This is all why NASA scientists define the “habitable zone” around a star as being “the zone in which liquid water could exist on the planet’s surface.” As far as we know, most other liquids just won’t be able to do the job of keeping the oceans from freezing solid, and encouraging other vital biological molecules to react with each other in the ways that allow life as we know it to exist.

The habitable zone around red dwarf stars is dangerously close to the star's immense gravity.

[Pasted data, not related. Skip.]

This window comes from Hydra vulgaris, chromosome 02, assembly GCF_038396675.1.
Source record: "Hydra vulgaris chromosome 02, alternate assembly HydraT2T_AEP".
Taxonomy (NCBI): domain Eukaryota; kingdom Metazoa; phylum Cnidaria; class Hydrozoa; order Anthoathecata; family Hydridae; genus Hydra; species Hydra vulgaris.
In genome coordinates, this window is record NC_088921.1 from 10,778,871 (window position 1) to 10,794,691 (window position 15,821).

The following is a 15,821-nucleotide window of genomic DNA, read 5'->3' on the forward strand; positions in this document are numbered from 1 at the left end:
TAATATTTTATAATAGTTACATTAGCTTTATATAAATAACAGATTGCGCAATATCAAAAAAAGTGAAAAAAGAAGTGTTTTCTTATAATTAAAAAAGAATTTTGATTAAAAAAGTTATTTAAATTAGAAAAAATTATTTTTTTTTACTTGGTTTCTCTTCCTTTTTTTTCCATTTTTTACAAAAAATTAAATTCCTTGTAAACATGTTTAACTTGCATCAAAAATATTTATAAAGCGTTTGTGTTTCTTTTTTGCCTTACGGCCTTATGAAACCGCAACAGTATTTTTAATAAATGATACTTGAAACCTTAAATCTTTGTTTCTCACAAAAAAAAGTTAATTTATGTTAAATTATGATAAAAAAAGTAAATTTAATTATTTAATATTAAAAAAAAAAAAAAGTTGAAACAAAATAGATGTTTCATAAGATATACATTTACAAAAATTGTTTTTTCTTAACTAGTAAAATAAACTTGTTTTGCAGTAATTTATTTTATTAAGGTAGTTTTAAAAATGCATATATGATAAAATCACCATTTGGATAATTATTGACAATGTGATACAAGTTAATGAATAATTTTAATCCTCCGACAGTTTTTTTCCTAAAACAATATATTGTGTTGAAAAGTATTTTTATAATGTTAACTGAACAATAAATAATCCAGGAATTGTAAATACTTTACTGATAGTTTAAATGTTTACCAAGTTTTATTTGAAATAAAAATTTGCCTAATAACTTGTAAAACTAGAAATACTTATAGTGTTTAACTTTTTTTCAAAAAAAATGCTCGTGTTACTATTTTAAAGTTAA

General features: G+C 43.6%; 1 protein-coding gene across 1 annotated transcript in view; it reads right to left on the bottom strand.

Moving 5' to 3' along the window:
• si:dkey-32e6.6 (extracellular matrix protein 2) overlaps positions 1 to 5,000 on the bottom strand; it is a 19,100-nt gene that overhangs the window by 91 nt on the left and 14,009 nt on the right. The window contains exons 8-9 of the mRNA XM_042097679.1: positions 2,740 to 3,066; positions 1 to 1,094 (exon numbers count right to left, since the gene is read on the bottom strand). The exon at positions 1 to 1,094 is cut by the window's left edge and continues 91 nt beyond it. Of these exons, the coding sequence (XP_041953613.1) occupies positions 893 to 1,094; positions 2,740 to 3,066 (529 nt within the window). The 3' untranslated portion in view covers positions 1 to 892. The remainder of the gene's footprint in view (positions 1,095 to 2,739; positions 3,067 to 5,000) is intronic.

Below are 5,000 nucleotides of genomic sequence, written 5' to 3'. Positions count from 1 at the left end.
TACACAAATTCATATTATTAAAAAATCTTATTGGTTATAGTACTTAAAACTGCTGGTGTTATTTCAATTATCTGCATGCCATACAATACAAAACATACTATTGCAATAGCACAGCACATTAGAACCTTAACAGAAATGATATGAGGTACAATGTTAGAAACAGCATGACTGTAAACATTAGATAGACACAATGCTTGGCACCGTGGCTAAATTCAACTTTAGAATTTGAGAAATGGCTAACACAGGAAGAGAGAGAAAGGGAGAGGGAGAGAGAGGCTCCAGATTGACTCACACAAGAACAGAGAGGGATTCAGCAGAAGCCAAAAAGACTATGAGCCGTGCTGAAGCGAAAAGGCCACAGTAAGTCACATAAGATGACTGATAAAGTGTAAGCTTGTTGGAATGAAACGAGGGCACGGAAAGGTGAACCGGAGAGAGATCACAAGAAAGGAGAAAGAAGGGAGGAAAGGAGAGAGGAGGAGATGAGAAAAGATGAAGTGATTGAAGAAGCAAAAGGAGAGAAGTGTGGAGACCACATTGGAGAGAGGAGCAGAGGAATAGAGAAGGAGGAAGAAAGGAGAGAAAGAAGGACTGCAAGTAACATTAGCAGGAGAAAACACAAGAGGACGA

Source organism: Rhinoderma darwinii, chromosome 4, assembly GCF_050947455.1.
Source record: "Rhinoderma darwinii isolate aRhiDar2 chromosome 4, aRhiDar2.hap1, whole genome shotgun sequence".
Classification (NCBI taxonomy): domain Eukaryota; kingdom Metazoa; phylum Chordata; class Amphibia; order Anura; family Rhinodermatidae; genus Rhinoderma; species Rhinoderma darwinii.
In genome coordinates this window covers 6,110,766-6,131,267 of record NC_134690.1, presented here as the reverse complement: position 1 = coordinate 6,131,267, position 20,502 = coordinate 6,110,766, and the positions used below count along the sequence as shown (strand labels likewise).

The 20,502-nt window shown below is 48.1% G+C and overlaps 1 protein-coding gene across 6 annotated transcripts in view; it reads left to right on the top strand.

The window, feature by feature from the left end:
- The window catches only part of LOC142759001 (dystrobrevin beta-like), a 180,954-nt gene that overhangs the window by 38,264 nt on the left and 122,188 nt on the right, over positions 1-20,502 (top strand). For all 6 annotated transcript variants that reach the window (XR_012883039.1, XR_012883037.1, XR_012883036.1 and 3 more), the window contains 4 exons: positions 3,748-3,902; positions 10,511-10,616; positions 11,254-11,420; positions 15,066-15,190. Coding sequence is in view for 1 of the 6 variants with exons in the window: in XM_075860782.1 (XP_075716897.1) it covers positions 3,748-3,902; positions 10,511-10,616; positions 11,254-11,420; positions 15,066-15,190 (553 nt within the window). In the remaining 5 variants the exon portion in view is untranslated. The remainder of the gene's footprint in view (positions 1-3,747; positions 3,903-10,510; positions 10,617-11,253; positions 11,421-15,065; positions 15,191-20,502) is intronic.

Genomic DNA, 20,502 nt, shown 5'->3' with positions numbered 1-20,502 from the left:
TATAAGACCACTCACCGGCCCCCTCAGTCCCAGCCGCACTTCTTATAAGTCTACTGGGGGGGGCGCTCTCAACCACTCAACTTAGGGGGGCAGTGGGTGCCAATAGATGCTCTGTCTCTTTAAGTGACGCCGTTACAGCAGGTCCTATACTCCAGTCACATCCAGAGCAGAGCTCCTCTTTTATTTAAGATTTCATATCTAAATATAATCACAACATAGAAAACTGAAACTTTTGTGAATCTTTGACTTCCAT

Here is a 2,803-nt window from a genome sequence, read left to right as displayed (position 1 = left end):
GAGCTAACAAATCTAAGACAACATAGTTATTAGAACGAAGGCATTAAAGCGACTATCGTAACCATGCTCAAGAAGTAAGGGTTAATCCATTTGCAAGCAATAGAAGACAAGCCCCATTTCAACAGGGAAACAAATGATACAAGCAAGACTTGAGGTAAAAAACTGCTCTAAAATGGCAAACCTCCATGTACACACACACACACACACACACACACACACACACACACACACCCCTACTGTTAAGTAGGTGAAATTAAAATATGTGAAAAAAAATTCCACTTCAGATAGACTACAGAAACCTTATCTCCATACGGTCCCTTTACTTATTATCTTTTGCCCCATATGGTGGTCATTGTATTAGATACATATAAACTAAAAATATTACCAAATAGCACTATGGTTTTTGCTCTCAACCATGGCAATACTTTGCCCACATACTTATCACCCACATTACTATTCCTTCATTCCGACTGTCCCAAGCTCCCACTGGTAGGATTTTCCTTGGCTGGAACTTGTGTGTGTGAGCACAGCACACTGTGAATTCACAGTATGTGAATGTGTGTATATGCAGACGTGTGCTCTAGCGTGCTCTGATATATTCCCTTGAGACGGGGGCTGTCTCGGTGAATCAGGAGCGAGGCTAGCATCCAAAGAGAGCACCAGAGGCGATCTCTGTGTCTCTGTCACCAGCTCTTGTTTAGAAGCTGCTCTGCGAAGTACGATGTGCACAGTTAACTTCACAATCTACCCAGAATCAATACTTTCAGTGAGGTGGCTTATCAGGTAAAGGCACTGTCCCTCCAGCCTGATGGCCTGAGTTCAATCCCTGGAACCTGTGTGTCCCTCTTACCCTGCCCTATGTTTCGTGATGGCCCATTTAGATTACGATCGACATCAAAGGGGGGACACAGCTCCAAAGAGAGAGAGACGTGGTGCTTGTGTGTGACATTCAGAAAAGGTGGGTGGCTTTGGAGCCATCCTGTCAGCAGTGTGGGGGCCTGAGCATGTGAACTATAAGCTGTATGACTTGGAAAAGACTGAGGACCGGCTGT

The green “habitable zones” are the zones where temperatures are right on a planet’s surface for liquid water to exist. Credit to NASA and for the image.

So what other kinds of chemicals are necessary for living cells? And how does water help them interact with each other in the necessary ways?

We’ll cover that in our next few blogs, which will examine how some essential chemical components make life possible – and how these might be adjusted in alien life to suit the needs of your plot.

1 thought on “The Biochemistry of Life As We Know It

  1. This is a beautiful reading. I love this! Thank you very much for this information. 🥰